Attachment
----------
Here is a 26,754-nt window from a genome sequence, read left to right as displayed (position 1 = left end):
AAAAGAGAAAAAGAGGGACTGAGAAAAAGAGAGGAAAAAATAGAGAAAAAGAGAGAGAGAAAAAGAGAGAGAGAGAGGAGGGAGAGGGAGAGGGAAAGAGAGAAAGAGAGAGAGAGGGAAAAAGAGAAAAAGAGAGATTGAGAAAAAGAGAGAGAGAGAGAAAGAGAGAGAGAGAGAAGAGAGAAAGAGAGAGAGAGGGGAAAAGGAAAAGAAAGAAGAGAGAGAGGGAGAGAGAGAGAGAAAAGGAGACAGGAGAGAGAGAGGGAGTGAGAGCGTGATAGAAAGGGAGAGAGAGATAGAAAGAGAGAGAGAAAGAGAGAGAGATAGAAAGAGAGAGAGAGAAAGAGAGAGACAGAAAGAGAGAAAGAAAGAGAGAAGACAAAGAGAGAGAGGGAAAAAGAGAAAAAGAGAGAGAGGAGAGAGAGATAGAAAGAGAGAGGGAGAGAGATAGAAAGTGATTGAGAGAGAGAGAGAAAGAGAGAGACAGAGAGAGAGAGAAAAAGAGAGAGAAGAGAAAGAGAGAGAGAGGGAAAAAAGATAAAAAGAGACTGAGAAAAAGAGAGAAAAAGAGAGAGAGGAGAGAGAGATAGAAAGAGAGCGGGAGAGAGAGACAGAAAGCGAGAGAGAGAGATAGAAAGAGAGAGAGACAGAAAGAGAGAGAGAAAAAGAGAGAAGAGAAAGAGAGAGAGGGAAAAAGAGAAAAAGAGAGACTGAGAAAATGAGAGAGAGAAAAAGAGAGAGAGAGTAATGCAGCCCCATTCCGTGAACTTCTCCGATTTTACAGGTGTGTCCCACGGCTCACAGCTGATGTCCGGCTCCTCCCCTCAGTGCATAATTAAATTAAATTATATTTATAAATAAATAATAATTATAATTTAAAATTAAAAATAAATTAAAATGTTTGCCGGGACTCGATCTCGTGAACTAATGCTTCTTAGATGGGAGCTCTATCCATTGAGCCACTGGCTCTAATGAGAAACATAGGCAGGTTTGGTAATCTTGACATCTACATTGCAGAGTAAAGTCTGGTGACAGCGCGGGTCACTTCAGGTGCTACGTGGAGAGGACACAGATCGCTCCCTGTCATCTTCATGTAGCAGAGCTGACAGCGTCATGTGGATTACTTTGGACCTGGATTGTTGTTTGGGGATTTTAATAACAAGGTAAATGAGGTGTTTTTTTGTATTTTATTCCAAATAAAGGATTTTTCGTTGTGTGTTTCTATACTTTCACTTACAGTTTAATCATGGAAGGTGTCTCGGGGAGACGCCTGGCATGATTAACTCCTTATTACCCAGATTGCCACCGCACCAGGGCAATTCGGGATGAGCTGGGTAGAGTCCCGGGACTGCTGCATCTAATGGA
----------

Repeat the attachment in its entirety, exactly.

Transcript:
Here is a 26,754-nt window from a genome sequence, read left to right as displayed (position 1 = left end):
AAAAGAGAAAAAGAGGGACTGAGAAAAAGAGAGGAAAAAATAGAGAAAAAGAGAGAGAGAAAAAGAGAGAGAGAGAGGAGGGAGAGGGAGAGGGAAAGAGAGAAAGAGAGAGAGAGGGAAAAAGAGAAAAAGAGAGATTGAGAAAAAGAGAGAGAGAGAGAAAGAGAGAGAGAGAGAAGAGAGAAAGAGAGAGAGAGGGGAAAAGGAAAAGAAAGAAGAGAGAGAGGGAGAGAGAGAGAGAAAAGGAGACAGGAGAGAGAGAGGGAGTGAGAGCGTGATAGAAAGGGAGAGAGAGATAGAAAGAGAGAGAGAAAGAGAGAGAGATAGAAAGAGAGAGAGAGAAAGAGAGAGACAGAAAGAGAGAAAGAAAGAGAGAAGACAAAGAGAGAGAGGGAAAAAGAGAAAAAGAGAGAGAGGAGAGAGAGATAGAAAGAGAGAGGGAGAGAGATAGAAAGTGATTGAGAGAGAGAGAGAAAGAGAGAGACAGAGAGAGAGAGAAAAAGAGAGAGAAGAGAAAGAGAGAGAGAGGGAAAAAAGATAAAAAGAGACTGAGAAAAAGAGAGAAAAAGAGAGAGAGGAGAGAGAGATAGAAAGAGAGCGGGAGAGAGAGACAGAAAGCGAGAGAGAGAGATAGAAAGAGAGAGAGACAGAAAGAGAGAGAGAAAAAGAGAGAAGAGAAAGAGAGAGAGGGAAAAAGAGAAAAAGAGAGACTGAGAAAATGAGAGAGAGAAAAAGAGAGAGAGAGTAATGCAGCCCCATTCCGTGAACTTCTCCGATTTTACAGGTGTGTCCCACGGCTCACAGCTGATGTCCGGCTCCTCCCCTCAGTGCATAATTAAATTAAATTATATTTATAAATAAATAATAATTATAATTTAAAATTAAAAATAAATTAAAATGTTTGCCGGGACTCGATCTCGTGAACTAATGCTTCTTAGATGGGAGCTCTATCCATTGAGCCACTGGCTCTAATGAGAAACATAGGCAGGTTTGGTAATCTTGACATCTACATTGCAGAGTAAAGTCTGGTGACAGCGCGGGTCACTTCAGGTGCTACGTGGAGAGGACACAGATCGCTCCCTGTCATCTTCATGTAGCAGAGCTGACAGCGTCATGTGGATTACTTTGGACCTGGATTGTTGTTTGGGGATTTTAATAACAAGGTAAATGAGGTGTTTTTTTGTATTTTATTCCAAATAAAGGATTTTTCGTTGTGTGTTTCTATACTTTCACTTACAGTTTAATCATGGAAGGTGTCTCGGGGAGACGCCTGGCATGATTAACTCCTTATTACCCAGATTGCCACCGCACCAGGGCAATTCGGGATGAGCTGGGTAGAGTCCCGGGACTGCTGCATCTAATGGA